What’s in a Label

What’s in a Label
Claudette Pelletier-Hannah

A friend just told me she has identified herself on the autism spectrum. That was a bit of a surprise to both of us, but not really. For her it explains a lot about how she’s experienced life. There’s understanding and validation in that. For me it’s just info that fits the way she tells it and how I know her.

That’s what labels do. They give an immediate explanation for a set of characteristics that allows us to understand something.

But that’s not all. Consider these words:

Did you notice a reaction or a bias regarding any of those words? It’s pretty much guaranteed you did. Labels might help us to clarify, but they also have the potential to invoke judgment. From labels we create stereotypes. We can find evidence for whatever we look for. And once we make up our minds it can be hard to change.

Consider the stereotypes, judgment and discrimination of persons with severe obesity. Maybe you’ve experienced it yourself. It is well documented that people with obesity don’t get the same quality of care from the medical profession. Often every problem is treated with “You need to lose some weight.” Yet few are actually treated for obesity, which is now classified as a chronic disease. That’s another label, but an important one for advancing the treatment of this group.

It is a common assumption that people with obesity are lazy and lack willpower. “If they would just eat less and exercise more,” we say. If only it were that simple.

What labels don’t say is a whole other story and equally important. Have you ever considered that many people with obesity:

  • may have a medical condition(s) and/or medication(s) that cause weight gain?
  • may consume less than average weight people and are still overweight?
  • are constantly dieting?
  • judge themselves constantly?
  • may have many stressors and/or traumas that you don’t have?
  • lift and carry a lot of weight with every movement?

And then there are nutrition labels.
We should all be using those. Like any label, it is limiting if we only look at one piece of information. Ideally, we look at the whole picture of a person, or a group, and we look at the whole nutritional picture.

Many weight-conscious people just look at the number of calories in a serving. That doesn’t tell you the whole story. Not all calories have the same impact on our weight and health, for one thing. Highly processed foods contribute to weight gain and ill health more so than whole foods do.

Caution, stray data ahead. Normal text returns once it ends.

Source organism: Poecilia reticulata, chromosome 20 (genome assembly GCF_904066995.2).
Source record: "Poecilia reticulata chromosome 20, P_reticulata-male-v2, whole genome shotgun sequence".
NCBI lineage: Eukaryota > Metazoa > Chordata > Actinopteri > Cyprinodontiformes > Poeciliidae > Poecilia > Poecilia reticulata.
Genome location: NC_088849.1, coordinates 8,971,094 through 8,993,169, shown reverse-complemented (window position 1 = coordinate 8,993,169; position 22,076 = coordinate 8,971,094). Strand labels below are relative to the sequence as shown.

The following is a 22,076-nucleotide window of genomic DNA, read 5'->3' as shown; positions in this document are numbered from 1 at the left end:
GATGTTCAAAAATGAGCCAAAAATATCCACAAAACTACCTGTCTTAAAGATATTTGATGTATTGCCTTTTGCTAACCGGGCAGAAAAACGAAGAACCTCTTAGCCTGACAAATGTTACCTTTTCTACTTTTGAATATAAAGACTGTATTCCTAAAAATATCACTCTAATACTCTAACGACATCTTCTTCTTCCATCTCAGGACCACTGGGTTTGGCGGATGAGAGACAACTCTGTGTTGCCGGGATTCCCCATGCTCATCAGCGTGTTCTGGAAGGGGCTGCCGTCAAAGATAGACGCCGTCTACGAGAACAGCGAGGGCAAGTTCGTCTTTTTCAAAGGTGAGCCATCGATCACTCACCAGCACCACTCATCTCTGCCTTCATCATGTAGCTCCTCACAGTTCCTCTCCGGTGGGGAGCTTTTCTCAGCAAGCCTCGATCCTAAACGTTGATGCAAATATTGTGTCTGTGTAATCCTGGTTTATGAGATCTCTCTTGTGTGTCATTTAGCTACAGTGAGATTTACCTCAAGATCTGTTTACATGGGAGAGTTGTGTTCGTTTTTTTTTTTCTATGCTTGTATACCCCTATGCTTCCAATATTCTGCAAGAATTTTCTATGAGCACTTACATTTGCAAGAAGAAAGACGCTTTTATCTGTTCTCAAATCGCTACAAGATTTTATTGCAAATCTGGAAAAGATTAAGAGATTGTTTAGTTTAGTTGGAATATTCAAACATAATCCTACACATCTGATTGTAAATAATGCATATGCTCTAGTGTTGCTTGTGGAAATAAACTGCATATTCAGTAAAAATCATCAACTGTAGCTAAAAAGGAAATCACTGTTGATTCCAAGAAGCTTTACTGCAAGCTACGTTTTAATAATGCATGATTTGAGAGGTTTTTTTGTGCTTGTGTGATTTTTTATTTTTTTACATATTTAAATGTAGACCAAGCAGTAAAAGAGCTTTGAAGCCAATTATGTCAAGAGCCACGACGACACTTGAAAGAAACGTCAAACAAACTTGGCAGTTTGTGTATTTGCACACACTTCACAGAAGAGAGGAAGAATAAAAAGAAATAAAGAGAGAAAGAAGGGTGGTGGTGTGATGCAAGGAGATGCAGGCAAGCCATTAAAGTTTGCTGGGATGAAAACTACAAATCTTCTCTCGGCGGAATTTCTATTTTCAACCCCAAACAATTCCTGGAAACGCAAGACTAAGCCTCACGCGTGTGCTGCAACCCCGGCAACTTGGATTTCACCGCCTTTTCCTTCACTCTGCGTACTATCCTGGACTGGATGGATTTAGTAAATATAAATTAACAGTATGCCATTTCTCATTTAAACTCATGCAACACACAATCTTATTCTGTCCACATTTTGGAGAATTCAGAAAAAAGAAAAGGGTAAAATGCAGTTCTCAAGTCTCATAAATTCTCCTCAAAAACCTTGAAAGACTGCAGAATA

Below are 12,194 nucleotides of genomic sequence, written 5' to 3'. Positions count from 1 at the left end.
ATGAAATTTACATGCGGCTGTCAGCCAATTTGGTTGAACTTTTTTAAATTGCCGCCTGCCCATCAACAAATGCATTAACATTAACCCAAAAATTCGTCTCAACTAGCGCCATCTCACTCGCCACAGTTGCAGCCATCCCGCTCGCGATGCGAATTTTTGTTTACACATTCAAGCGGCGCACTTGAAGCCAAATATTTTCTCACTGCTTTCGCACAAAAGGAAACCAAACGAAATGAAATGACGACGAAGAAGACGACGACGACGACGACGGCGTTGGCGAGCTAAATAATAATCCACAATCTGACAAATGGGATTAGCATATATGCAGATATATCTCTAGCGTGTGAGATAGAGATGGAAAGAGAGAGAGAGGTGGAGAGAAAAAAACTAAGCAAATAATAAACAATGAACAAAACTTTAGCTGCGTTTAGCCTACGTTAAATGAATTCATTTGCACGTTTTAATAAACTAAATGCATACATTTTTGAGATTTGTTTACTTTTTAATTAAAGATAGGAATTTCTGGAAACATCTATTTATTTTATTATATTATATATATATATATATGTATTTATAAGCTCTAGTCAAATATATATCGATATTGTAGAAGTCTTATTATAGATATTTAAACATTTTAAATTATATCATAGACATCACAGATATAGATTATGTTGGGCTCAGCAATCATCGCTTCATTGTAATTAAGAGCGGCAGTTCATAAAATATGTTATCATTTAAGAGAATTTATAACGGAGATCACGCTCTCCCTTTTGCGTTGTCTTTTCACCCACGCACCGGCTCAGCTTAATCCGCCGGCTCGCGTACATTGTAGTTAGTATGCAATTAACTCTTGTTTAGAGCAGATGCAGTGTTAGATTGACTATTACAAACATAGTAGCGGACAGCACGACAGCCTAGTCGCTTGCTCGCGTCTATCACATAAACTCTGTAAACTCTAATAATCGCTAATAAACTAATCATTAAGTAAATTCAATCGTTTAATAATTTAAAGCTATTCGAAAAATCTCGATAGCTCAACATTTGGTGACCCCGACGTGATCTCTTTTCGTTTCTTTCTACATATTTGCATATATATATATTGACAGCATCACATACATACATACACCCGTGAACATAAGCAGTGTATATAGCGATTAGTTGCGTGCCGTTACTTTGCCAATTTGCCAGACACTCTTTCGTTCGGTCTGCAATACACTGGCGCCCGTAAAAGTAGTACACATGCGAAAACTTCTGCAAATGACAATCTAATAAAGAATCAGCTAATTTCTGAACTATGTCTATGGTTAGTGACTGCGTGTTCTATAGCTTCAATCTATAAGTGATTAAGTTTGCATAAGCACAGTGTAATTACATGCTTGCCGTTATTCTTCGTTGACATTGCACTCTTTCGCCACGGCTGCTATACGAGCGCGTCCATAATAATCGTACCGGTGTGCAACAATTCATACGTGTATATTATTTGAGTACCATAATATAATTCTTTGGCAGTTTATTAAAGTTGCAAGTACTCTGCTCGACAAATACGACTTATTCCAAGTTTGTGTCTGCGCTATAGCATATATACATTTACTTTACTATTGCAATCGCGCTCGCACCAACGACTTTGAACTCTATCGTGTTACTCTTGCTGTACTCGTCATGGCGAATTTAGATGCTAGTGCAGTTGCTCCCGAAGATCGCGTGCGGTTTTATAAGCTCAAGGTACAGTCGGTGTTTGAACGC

Are you just looking at the carbs? What’s really important is how much fibre is in that carbohydrate. According to the Government of Canada most Canadians get only half of what we need. Women need roughly 25 gms daily and men need 38 gms, less after age 50.

Breakfast cereals illustrate where we can make a big difference. Let’s look at the macronutrients (the ones we can’t live without) in Rice Krispies, for example. They contain 25 gms of carbohydrates but zero fibre, zero fat and 2 gms of protein in one cup. There’s not much food value except for a few vitamins and minerals (micronutrients) that have been added.

Superstore’s Fibre First offers 44 gms of carbohydrates but 21 gms of fibre, 2 gms of fat and 8 gms of protein in one cup. I know what you’re probably thinking, “Yuck! It tastes terrible.” No worries. You don’t need to eat a whole cup of it. Half a cup is a significant contribution to your daily fibre and your protein requirements, especially if you add fruit and nuts. Delicious and nutritious!

As I’m not a dietitian this isn’t a complete picture either, but I think you get where I’m going. It’s always good to look beneath the surface, whether we’re looking at a nutrition label or a label we give to people.

Labels can be useful when we are able to interrupt our judgment and have an open and curious mind instead. Let’s appreciate that we’re all more alike than different if we care to look closer.